Thursday, April 30, 2009

Tilling the garden

Tillage of the corn field is happening as I write! Been in the field all day hooking up irrigation. More on that soon.
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Friday, April 17, 2009

Soil mapping

I've been helping out with soil morphology labs this semester. We spent the last couple of weeks on a soil mapping exercise.
First you start with a map of the area of interest, and locate boring holes.

Once you reach the boring location, you use an auger to bore down to the depth of interest.

Each auger-full of soil is laid out neatly with stick to mark the depth of the auger bucket. Here, the top of the soil is marked with the leaf, and bottom depth is in the upper left.

Some of the soil horizons are clearly visible in this photo.

Each horizon is textured (for the amounts of sand, silt and clay), colored, and noted for other characteristics of interest.

This information will be placed into a GIS application, and a soil map will be made. Maps are then used to determine hydrology, yield potential for various crops, engineering properties, and many other applications.

Wednesday, April 8, 2009

Recent aggie photos

Here are a few random ag-related photos that I thought might be interesting.

We went to the field yesterday, and the cattle thought we were there to feed them.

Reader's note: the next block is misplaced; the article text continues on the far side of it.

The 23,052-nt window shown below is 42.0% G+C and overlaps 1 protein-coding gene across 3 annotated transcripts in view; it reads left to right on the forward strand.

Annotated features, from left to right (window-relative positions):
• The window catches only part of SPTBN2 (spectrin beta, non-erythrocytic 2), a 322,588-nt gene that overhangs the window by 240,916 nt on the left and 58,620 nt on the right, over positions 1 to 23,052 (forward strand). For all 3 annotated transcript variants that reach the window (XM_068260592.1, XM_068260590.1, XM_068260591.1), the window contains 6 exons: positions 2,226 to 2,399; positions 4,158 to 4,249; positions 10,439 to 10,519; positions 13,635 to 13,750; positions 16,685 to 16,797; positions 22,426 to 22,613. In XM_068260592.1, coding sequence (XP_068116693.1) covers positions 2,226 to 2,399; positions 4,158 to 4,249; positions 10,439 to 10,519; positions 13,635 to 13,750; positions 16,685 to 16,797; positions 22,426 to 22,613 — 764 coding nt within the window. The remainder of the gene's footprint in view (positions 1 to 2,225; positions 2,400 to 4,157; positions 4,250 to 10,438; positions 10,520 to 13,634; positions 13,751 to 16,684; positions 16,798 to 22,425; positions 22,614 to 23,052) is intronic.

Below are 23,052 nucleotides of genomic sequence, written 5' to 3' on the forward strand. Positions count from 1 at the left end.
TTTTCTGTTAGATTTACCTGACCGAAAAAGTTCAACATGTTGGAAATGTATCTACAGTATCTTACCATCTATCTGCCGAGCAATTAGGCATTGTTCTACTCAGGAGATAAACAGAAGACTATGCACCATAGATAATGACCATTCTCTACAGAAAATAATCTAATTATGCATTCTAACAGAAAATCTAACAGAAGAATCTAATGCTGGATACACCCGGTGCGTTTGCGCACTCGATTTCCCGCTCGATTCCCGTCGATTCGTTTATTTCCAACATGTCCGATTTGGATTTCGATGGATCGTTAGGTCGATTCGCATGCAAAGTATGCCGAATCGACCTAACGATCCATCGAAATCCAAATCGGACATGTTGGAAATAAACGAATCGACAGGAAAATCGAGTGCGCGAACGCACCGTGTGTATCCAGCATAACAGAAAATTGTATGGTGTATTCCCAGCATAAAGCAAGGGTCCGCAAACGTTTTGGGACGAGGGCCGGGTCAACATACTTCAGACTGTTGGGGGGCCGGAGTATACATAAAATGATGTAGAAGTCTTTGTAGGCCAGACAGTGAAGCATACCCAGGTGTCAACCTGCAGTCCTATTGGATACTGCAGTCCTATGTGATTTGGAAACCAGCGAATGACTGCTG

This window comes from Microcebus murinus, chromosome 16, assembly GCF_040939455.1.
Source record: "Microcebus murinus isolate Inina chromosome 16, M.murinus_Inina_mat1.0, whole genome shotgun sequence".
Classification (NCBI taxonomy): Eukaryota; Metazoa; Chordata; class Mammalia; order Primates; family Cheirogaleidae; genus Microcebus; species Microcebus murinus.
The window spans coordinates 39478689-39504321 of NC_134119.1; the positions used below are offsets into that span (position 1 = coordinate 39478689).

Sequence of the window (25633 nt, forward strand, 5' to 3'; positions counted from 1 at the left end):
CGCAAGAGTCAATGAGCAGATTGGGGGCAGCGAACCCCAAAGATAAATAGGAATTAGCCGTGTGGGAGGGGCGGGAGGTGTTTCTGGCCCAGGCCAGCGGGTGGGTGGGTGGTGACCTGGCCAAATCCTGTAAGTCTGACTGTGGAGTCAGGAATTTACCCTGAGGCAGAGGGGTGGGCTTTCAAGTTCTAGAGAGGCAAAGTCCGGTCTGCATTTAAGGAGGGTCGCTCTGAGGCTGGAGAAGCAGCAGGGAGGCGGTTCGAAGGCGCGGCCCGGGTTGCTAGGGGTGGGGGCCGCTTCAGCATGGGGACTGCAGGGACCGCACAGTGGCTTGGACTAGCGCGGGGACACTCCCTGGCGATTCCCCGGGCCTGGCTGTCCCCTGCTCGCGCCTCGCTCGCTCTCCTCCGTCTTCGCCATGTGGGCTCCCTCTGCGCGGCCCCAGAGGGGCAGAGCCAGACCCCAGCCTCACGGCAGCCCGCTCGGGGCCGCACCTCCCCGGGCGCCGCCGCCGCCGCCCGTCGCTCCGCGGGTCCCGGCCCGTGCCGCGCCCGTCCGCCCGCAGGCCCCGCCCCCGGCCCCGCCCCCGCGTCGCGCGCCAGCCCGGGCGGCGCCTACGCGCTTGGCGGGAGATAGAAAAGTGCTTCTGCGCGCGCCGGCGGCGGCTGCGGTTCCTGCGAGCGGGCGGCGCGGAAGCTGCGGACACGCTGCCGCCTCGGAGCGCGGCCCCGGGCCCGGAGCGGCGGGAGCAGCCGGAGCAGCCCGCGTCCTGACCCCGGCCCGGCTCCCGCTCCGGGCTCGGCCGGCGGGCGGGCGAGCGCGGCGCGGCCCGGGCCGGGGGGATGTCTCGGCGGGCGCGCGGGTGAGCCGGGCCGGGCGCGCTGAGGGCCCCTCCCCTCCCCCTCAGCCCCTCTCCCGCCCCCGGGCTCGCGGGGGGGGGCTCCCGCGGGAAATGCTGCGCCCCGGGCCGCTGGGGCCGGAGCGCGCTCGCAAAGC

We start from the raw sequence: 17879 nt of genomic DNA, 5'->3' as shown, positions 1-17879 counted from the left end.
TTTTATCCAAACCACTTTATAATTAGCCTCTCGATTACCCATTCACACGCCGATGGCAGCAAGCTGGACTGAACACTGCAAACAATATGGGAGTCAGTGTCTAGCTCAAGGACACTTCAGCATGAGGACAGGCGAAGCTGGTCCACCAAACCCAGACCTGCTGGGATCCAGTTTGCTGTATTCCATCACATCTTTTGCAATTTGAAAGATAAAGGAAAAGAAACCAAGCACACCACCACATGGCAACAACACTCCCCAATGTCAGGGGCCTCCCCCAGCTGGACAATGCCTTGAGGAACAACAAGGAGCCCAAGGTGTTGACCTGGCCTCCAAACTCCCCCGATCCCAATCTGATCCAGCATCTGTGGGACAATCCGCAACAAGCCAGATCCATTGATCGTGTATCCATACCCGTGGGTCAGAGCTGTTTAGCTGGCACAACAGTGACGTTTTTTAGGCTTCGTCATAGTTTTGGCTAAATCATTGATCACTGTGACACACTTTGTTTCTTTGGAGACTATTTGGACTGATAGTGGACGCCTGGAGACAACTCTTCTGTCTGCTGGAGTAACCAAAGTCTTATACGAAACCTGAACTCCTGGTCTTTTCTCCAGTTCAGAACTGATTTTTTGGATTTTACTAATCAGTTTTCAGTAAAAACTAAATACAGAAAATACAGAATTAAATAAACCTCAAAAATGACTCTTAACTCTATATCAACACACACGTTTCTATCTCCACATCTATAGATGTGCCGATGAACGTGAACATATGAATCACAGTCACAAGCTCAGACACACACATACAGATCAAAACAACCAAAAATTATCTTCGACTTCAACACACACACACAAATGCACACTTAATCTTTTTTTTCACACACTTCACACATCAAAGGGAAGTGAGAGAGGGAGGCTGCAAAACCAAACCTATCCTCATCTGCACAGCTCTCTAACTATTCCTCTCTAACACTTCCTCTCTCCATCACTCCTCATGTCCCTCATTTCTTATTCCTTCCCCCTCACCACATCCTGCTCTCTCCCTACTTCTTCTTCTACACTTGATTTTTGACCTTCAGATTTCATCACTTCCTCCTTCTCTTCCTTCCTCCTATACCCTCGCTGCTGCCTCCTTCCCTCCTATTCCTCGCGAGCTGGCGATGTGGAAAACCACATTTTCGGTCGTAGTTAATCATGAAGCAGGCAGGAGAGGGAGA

Actually, we were there to mark soil sampling sites for tomorrow's lab.

Meet Dr. Joe Kemble. He's on my committee. He's watering in lettuce seeds into "oasis cubes". They are made of pumice stone and are used for hydroponics.

One seed per cube.

This is a shaker. Here, I'm extracting some nutrients (specifically nitrate and ammonium) from some soil samples using 2 molar KCl. The clear tubes you see are blanks.

After extracting the samples, they are filtered. The filtrate is later analyzed using microplates. Tedious work, but better than studying for prelims!

Monday, April 6, 2009

Annual Plant Sale for the Local Food Bank

I helped out at Evie Ratner's and Robin Jaffe's place today, as they get ready for the freeze tonight. They have a lot of plants, which they propagate themselves, that they sell every year for the annual Plant Sale to benefit the East Alabama Food Bank.

This is Evie. The plant sale has become so large that she and her husband cannot manage it by themselves, and they depend on volunteers to help make it happen. The entire operation and sale happens at their home. Everything you see here will be for sale on April 19.

Evie in one of her many greenhouses. She and Robin donate some of their leftover vegetable plants to the Community Garden, which I coordinate.

Their operation doesn't only occupy their entire yard, it also takes over their entire living space. Here you can see how they grow transplants.

More information about their plant sale and information on volunteering can be found here.

Wednesday, April 1, 2009

Local Food

We went fishing last weekend out of Pensacola, Florida with our friends, Ben and Molly, and his folks.

Emma practices her distress call.

We killed the sheepshead.

On the last shrimp of the day, I caught a baby grouper, which had already swallowed someone else's hook. We did what we could for him before throwing him back.

Cleaning the fish. My job was skinning.

The filet.

And the potatoes.